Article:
Yet the fact remained, in spite of obfuscations, that no strictly natural process produced the genetic damage of those aborted victims at Love Canal, any more than it did the lesions and leukemias at Hiroshima. The specter was raising itself more explicitly in the final decades of the Century: Once the reconstruction of nature was a fait accompli, would any life be worth living? One could not, after all, simply refuel the U.S.S. Enterprise and set course for a new world with Kirk and Scotty and Spock.

* Regarding the claim that poetic language is non-ordinary, see: Howard Nemerov, “Speaking Silence,” Figures of Thought, Boston, David R. Godine, 1978, pages 105-108. Also Owen Barfield’s discussion of “strangeness” and linguistic change in Poetic Diction: A Study in Meaning, Third Edition, Wesleyan University Press, 1973, pages 118-120.

** An early and unpublished story of the author.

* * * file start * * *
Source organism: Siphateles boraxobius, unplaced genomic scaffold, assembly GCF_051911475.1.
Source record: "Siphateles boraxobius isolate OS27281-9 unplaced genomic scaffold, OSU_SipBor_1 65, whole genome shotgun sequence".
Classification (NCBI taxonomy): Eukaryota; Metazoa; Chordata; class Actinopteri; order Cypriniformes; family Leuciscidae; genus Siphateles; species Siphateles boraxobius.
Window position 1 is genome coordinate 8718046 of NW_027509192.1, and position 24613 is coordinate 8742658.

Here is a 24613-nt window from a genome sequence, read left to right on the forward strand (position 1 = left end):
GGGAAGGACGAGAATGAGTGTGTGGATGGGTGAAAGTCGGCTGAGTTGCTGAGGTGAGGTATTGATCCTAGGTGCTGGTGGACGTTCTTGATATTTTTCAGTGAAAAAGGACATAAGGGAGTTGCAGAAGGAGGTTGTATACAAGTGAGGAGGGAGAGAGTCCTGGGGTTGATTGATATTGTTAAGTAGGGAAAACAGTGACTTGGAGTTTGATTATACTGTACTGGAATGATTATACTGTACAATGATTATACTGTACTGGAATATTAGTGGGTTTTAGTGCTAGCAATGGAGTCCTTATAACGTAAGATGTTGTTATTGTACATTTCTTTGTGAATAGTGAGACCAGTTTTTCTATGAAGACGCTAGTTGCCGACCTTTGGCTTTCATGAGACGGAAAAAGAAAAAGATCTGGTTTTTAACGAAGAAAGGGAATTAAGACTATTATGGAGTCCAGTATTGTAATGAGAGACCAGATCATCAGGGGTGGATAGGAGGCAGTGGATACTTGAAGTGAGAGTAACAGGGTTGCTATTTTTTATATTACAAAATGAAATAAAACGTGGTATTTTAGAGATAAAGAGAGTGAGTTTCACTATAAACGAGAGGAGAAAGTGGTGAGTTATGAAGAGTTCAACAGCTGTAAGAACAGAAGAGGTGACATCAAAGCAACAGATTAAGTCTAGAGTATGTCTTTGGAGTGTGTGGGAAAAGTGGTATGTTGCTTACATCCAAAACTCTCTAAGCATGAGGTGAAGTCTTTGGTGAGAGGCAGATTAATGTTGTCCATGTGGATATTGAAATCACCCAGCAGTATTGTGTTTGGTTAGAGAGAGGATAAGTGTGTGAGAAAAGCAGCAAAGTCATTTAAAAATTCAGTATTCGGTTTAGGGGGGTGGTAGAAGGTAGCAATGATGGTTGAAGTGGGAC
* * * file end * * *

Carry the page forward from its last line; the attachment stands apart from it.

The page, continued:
Dennis Weiser, has published more than a dozen works of poetry, fiction and nonfiction since 2005. “Tzytzyan Ysalane” won first prize for prose fiction at the 2004 Chicago Printers Row Book Fair. He is a former weekly columnist for The Kansas City Business Journal and book reviewer at NPR affiliate KCUR-FM in Kansas City, Missouri where he has lived since 1981. In 2012 he concluded a successful crowd-funding campaign which resulted in the worldwide free eBook release of his eco-friendly erotic SFF novella, The Third Awakening. In September 2014, he launched 3RD AWAKENING BOOKS which annually publishes original works of fiction, nonfiction and poetry. Visit the 3RD AWAKENING BOOKSTORE, where you can preview and purchase print copies of his books. His complete resume, publications and works freely available to read online are at LINKED IN. A member of the Academy of American Poets, Dennis is currently writing his third novel, a mystery set in 1879 Java against the backdrop of Dutch colonial exploitation. In September 2014, he launched 3RD AWAKENING BOOKS, which annually publishes original works of fiction, nonfiction and poetry. Visit the 3RD AWAKENING BOOKSTORE, where you can preview and purchase print copies of his books. Find his complete resume, publications and works freely available to read online at LINKED IN. A member of the Academy of American Poets, he is currently writing his third novel, a mystery set in 1879 Java against the backdrop of colonial exploitation.